Differences in Optimal Growth Equations For White Oak in the Interior Highlands

This article is part of a larger document. View the larger document here.

  • Authors: Bragg, Don C.; Guldin, James M.
  • Publication Year: 2003
  • Publication Series: Miscellaneous Publication
  • Source: In: Van Sambeek, J.W.; Dawson, J.O.; Ponder, F., Jr.; Loewenstein, E.F.; Fralish, J.S., eds. 2003. Proceedings, 13th Central Hardwood Forest conference; 2002 April 1-3; Urbana, IL. Gen. Tech. Rep. NC-234. St. Paul, MN: U.S. Department of Agriculture, Forest Service, North Central Research Station. 565 p. [Peer-reviewed paper from oral presentation].

Abstract

Optimal growth equations are fundamental to many ecological simulators, but few have been critically examined. This paper reviews some of the behavior of the Potential Relative Increment (PRI) approach. Models for white oak were compared for Arkansas River Valley (ARV), Boston Mountains (BoM), Ouachita Mountains (OM), and Ozark Highlands (OH) ecological sections of the Interior Highlands. Noticeable divergence in equation shape was observed in the section and pooled models. PRI curves for the ARV and OM models predicted poor optimal growth, especially in the smallest size classes. The OH equation predicted high juvenile performance but limited large tree optima while the BoM model peaked at intermediate diameters. These distinctions may arise from differences in physiological potential between sections, or, more likely, from inadequate sample distributions. Our study supports pooling to improve optimal growth modeling if phenotypic conditions do not vary substantially.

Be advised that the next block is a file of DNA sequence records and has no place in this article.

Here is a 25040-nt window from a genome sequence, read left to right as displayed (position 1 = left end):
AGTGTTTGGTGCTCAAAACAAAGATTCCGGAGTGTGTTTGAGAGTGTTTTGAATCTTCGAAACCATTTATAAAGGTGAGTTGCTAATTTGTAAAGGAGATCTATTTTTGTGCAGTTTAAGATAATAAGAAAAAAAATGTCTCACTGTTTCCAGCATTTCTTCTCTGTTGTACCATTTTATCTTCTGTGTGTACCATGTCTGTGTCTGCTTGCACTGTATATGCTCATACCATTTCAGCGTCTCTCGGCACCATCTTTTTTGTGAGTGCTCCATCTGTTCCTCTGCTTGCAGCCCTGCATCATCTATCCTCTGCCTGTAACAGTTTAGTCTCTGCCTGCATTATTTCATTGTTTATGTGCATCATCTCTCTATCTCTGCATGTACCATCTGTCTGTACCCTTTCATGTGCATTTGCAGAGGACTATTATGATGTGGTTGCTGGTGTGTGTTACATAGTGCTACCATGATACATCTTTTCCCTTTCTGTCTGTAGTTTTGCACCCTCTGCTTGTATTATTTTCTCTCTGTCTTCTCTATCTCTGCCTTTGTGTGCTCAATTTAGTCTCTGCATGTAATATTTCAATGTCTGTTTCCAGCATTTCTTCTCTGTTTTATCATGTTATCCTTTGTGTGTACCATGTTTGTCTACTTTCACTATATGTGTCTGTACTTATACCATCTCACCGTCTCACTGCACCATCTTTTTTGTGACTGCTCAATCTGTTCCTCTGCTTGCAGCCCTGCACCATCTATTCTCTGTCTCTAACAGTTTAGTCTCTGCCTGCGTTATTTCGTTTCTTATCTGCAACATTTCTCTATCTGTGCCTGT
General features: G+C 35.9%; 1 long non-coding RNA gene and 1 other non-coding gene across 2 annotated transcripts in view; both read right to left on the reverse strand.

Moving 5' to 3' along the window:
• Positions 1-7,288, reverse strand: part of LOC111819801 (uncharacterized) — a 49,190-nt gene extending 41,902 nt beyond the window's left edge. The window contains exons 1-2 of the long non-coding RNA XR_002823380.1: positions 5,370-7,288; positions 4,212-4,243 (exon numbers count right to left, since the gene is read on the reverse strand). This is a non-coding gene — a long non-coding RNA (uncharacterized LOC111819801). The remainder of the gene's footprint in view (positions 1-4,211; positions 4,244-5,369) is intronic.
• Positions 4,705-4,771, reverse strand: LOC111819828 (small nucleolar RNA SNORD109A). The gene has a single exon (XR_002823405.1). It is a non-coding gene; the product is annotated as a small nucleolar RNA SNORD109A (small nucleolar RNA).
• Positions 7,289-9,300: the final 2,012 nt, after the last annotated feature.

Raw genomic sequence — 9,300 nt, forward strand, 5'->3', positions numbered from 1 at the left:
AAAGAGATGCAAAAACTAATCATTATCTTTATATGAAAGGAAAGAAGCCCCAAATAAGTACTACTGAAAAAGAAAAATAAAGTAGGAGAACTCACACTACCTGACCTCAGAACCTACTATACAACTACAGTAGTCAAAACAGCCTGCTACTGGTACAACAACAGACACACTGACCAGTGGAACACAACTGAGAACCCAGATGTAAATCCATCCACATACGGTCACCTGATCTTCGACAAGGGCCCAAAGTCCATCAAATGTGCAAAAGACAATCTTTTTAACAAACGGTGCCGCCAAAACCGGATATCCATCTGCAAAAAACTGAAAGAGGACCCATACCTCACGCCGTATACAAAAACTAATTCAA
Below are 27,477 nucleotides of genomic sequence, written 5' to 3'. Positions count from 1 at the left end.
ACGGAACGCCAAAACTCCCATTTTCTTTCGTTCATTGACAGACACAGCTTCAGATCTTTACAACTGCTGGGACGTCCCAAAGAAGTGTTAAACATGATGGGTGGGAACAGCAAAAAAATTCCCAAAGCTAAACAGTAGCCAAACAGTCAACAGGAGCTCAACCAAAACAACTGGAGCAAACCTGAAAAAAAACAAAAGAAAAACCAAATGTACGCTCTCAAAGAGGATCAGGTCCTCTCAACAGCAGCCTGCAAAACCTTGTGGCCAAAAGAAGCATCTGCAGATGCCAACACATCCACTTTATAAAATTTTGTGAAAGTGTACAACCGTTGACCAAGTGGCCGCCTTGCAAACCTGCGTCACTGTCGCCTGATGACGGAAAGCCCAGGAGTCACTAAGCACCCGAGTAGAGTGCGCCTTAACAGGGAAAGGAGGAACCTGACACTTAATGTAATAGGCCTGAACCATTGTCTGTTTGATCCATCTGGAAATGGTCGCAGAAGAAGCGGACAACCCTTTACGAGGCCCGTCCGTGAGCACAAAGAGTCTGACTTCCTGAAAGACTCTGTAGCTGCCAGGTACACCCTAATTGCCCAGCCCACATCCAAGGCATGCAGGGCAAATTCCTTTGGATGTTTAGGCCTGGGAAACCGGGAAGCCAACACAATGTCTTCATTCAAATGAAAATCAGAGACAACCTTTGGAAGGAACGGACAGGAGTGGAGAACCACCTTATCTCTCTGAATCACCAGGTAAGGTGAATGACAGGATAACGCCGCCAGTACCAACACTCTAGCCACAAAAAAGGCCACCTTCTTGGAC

• Citation: Bragg, Don C.; Guldin, James M. 2003. Differences in Optimal Growth Equations For White Oak in the Interior Highlands. In: Van Sambeek, J.W.; Dawson, J.O.; Ponder, F., Jr.; Loewenstein, E.F.; Fralish, J.S., eds. 2003. Proceedings, 13th Central Hardwood Forest conference; 2002 April 1-3; Urbana, IL. Gen. Tech. Rep. NC-234. St. Paul, MN: U.S. Department of Agriculture, Forest Service, North Central Research Station. 565 p. [Peer-reviewed paper from oral presentation].
  • Posted Date: April 1, 1980
  • Modified Date: August 22, 2006
  • Requesting Print Publications

    Publication requests are subject to availability. Fiscal responsibility limits the hardcopies of publications we produce and distribute. Electronic versions of publications may be downloaded, distributed and printed.

    Please make any requests at pubrequest@fs.fed.us.

    Publication Notes

    • This article was written and prepared by U.S. Government employees on official time, and is therefore in the public domain.
    • Our online publications are scanned and captured using Adobe Acrobat. During the capture process some typographical errors may occur. Please contact the SRS webmaster if you notice any errors which make this publication unusable.
    • To view this article, download the latest version of Adobe Acrobat Reader.